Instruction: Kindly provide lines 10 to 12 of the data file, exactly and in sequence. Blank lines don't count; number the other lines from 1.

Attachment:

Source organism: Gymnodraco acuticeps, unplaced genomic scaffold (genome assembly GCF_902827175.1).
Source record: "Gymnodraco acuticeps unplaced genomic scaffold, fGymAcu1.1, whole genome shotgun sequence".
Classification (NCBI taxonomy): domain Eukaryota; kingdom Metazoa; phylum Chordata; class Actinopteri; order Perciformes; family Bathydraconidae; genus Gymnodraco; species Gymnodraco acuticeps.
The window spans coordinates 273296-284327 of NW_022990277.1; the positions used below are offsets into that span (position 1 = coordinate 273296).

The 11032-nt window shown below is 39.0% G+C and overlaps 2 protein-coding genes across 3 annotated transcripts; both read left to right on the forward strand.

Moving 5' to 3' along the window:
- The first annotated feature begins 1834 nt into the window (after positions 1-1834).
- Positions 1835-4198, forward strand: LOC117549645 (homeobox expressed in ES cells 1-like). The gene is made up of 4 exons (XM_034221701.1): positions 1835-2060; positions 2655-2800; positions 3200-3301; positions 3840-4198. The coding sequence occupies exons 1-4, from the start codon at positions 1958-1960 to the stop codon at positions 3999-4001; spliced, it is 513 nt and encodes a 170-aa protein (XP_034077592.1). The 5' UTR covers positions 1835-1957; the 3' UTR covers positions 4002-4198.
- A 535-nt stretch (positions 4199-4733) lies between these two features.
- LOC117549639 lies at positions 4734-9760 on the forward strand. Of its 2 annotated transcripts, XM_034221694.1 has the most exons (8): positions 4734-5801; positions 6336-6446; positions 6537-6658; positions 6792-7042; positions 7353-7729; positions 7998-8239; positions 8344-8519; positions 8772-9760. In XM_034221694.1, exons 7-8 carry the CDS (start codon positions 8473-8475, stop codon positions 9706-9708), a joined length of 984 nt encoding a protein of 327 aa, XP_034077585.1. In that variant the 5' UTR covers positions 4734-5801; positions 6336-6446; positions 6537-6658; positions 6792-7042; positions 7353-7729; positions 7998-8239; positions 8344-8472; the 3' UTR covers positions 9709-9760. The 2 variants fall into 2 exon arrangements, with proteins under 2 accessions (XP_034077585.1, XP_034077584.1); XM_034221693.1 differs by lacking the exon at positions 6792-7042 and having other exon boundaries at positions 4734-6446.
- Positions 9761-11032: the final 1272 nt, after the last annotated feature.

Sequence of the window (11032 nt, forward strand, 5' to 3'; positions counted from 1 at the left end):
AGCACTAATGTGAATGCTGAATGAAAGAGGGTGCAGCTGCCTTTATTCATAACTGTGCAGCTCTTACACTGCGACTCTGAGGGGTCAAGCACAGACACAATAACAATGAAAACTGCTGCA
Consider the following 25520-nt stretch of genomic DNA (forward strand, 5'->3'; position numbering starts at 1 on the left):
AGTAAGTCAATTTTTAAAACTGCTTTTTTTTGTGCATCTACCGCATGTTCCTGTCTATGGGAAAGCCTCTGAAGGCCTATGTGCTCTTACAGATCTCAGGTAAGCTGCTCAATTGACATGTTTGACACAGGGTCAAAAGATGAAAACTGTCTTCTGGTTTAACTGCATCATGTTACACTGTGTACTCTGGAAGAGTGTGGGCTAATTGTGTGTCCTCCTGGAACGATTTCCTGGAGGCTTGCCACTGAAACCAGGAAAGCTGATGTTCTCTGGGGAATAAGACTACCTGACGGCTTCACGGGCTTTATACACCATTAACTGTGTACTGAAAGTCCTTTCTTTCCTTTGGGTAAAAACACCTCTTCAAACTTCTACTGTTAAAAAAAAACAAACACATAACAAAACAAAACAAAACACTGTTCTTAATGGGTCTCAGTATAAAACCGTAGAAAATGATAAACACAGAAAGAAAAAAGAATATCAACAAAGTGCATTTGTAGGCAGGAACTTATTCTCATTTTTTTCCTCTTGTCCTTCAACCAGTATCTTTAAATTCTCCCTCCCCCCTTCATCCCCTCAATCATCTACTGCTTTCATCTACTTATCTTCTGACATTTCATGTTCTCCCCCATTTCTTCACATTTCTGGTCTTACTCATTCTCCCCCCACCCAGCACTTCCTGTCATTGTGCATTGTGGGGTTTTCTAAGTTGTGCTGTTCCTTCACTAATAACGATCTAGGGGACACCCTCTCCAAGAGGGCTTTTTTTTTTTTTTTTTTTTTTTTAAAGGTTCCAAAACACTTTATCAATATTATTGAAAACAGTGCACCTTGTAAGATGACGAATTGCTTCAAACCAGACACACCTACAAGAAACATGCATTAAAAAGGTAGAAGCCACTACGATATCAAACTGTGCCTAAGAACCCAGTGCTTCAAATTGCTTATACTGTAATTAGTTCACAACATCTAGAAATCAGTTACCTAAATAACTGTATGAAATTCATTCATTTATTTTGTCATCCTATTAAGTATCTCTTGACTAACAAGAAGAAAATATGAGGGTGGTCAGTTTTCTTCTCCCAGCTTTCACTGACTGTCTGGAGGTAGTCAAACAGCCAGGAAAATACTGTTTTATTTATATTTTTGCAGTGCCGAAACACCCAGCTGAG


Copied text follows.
- LOC117549639 lies at positions 4734-9760 on the forward strand. Of its 2 annotated transcripts, XM_034221694.1 has the most exons (8): positions 4734-5801; positions 6336-6446; positions 6537-6658; positions 6792-7042; positions 7353-7729; positions 7998-8239; positions 8344-8519; positions 8772-9760. In XM_034221694.1, exons 7-8 carry the CDS (start codon positions 8473-8475, stop codon positions 9706-9708), a joined length of 984 nt encoding a protein of 327 aa, XP_034077585.1. In that variant the 5' UTR covers positions 4734-5801; positions 6336-6446; positions 6537-6658; positions 6792-7042; positions 7353-7729; positions 7998-8239; positions 8344-8472; the 3' UTR covers positions 9709-9760. The 2 variants fall into 2 exon arrangements, with proteins under 2 accessions (XP_034077585.1, XP_034077584.1); XM_034221693.1 differs by lacking the exon at positions 6792-7042 and having other exon boundaries at positions 4734-6446.
- Positions 9761-11032: the final 1272 nt, after the last annotated feature.

Sequence of the window (11032 nt, forward strand, 5' to 3'; positions counted from 1 at the left end):